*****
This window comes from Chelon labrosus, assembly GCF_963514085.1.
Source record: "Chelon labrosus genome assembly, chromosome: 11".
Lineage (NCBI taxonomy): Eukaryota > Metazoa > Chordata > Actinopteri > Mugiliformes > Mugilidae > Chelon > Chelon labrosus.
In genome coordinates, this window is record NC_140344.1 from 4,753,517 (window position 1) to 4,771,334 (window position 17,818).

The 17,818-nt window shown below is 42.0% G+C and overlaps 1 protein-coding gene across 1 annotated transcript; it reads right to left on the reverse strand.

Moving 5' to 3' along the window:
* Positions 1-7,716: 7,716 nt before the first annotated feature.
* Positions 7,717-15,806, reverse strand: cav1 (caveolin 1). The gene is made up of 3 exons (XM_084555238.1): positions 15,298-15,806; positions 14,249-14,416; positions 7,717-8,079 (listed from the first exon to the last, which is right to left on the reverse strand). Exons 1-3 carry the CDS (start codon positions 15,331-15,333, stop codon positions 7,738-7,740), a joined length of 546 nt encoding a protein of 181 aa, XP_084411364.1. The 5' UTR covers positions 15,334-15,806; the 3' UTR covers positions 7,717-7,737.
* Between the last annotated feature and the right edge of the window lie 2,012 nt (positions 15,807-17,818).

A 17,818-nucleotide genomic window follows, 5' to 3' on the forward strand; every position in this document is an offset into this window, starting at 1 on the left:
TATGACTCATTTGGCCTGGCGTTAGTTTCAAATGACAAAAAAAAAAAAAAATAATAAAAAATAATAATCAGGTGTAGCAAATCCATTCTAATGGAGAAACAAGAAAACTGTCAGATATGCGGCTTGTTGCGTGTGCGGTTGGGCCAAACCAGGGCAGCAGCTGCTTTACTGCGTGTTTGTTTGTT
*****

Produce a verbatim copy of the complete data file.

This window comes from Chelon labrosus, assembly GCF_963514085.1.
Source record: "Chelon labrosus genome assembly, chromosome: 11".
Lineage (NCBI taxonomy): Eukaryota > Metazoa > Chordata > Actinopteri > Mugiliformes > Mugilidae > Chelon > Chelon labrosus.
In genome coordinates, this window is record NC_140344.1 from 4,753,517 (window position 1) to 4,771,334 (window position 17,818).

The 17,818-nt window shown below is 42.0% G+C and overlaps 1 protein-coding gene across 1 annotated transcript; it reads right to left on the reverse strand.

Moving 5' to 3' along the window:
* Positions 1-7,716: 7,716 nt before the first annotated feature.
* Positions 7,717-15,806, reverse strand: cav1 (caveolin 1). The gene is made up of 3 exons (XM_084555238.1): positions 15,298-15,806; positions 14,249-14,416; positions 7,717-8,079 (listed from the first exon to the last, which is right to left on the reverse strand). Exons 1-3 carry the CDS (start codon positions 15,331-15,333, stop codon positions 7,738-7,740), a joined length of 546 nt encoding a protein of 181 aa, XP_084411364.1. The 5' UTR covers positions 15,334-15,806; the 3' UTR covers positions 7,717-7,737.
* Between the last annotated feature and the right edge of the window lie 2,012 nt (positions 15,807-17,818).

A 17,818-nucleotide genomic window follows, 5' to 3' on the forward strand; every position in this document is an offset into this window, starting at 1 on the left:
TATGACTCATTTGGCCTGGCGTTAGTTTCAAATGACAAAAAAAAAAAAAAATAATAAAAAATAATAATCAGGTGTAGCAAATCCATTCTAATGGAGAAACAAGAAAACTGTCAGATATGCGGCTTGTTGCGTGTGCGGTTGGGCCAAACCAGGGCAGCAGCTGCTTTACTGCGTGTTTGTTTGTT